Our ship was captained by a fine fellow, an Argentine named Alejandro Font. But, I also noticed another officer on board, Sergio Osiroff. Officer Osifoff's job was listed as "ice pilot". Basically, he was an expert and reading and navigating sonar involving ice and shifting icebergs. So, having safely returned from dangerous waters, let me say a special muchos gracias to Officer Osiroff and his skill.
Look at the main photo below - and hopefully the others, too. In the lead shot, that is our ship, dwarfed by an iceberg to her side. I took this shot from one of the zodiac crafts, during a landing excursion.
Eaaaaaasy, Stomach. Here comes the Drake!
The Drake Passage, which separates Argentina and Chile from Antarctica, is one of the most active watery convergences on earth. Strong back and forth currents are created by the meeting of the Atlantic and Pacific Oceans, coupled with the strong winds and weather swings in the polar region. The result is that the current in the passage will be either strong, stronger, really strong on unGodly strong. Crossing the Drake Passage is something that is both anticipated and feared for those sailing to Antarctica - especially those who are on smaller "expedition ships".
OK, we crossed the Drake, both going and coming. We did not get sick, didn't lose any lunches. There were times that we felt somewhat nauseous, and we were a little more careful about what and how much we ate during the crossings. (careful what you swallow, it may be coming back up) And in complete and honest candor, we were lucky - the crew tells us that we got two very smooth crossings. That being said, the motion was strong and constant, especially freaky at night. IF we'd had wall bunks, as they did in some of the lower deck cabins, it might have been a challenge to physically stay in the bed. No wonder a lot of the C and D deck folks chose to just lay down on the couches and floors in the bar/observation room on the nights of the crossing. (two days to cross each way) We were fortunate to have nice double beds in our cabin. As an example of how much motion we were having, I remember waking up in the middle of our first night and being unable to get back to sleep for a couple of hours. The whole time, I was literally humming (in my mind anyway) that sailor tune "blow the man down", and I based the rhythm entirely on the motion back and forth. I'd feel like I'd move maybe 2 feet to the left and 1 foot forward, and then the alternate move would come.....2 feet back to the right and 1 foot back toward the stern of the ship.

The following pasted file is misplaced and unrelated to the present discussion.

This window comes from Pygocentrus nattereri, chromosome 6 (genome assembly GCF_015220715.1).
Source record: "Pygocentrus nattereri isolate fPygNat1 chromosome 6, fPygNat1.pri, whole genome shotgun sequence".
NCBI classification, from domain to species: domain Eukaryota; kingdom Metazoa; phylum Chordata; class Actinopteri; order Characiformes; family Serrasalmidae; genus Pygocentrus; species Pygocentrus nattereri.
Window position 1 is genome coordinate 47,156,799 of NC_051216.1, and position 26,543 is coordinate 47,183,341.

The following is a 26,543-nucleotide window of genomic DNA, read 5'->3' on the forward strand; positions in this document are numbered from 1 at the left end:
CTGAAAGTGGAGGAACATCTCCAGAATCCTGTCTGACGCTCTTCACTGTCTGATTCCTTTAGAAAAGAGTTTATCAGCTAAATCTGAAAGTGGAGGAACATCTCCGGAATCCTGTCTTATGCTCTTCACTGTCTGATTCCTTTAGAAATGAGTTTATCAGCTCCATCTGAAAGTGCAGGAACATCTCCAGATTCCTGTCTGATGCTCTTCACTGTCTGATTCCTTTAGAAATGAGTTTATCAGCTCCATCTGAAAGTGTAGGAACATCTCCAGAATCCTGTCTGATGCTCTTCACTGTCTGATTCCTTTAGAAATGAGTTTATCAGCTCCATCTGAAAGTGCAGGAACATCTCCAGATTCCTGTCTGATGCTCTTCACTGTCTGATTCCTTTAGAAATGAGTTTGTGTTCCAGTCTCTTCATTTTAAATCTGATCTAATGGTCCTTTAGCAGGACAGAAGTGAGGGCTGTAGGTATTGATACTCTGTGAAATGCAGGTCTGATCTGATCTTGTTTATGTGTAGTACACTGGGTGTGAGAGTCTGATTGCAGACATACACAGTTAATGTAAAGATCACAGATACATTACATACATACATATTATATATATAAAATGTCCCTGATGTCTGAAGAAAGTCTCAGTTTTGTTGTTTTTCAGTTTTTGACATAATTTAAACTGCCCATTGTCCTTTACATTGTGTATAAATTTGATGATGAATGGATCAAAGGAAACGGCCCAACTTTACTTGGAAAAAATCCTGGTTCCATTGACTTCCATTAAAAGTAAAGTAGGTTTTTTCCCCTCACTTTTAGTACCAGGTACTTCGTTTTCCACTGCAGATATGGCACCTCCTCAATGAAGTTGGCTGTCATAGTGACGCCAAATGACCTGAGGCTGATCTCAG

You knew what was coming when the night before entering the Drake, the crew goes around and scotch-tapes "vomit bags" every few feet all over the ship. Their goal is that if anyone suddenly gets ill and can't make a bathroom, they'll have a bag nearby. The accompanying photo shows one of the bags taped up outside our cabin hall. And while the crossings we had were "smooth" according to the crew, consider this.... you only see one bag in the photo. The photo was taken in the morning, and the night before, there had been dozens out there. Figure it out.
Making plans for motion sickness remedies ahead of the cruise is strongly recommended. We used scopolamine patches. (Trans-Derm) Other good choices are phenergan tables or dramamine. It's important to take something before you get ill, because after you do get seasick, it's a lot tougher to get better. The good news is that it's only two days and once you get to protected waters off Antarctica, things calm down nicely.
Oh and one more thing.... when you finally finish your cruise, you DO continue to feel the affects of the motion, particularly the two Drake crossings. You'll find yourself being a little dizzy as you're walking. It affected me off and on for about two weeks after we got home.
Protecting the Antarctic environment
Antarctica is a pristine, fragile and unique environment - like nowhere else on earth. Unlike almost every other place, it is pretty much untouched and unspoiled by mankind and "progress". In deference to its unique and delicate nature and by unanimous treaty agreement, all ships traveling to Antarctica and facilitating human "landings" take necessary steps to safeguard the continent from any harmful introduced plants, seeds, soils, etc. One step in all of this is that you must disinfect and scrub your landing boots both before and after landing on its shore.
In the photo below, we are walking through the cleaning station before descending the gangway to board the zodiacs.
Stay off the penguin trail
This tip is for the comfort of the penguins; not our own. They have their regular "highways"--easily spotted because they are a pinkish color. The snow gets soft in some places, and a tourist boot might sink several inches. When the penguin gets to that spot, he will probably trip and fall down.Related to:
- Adventure Travel
Life boat drill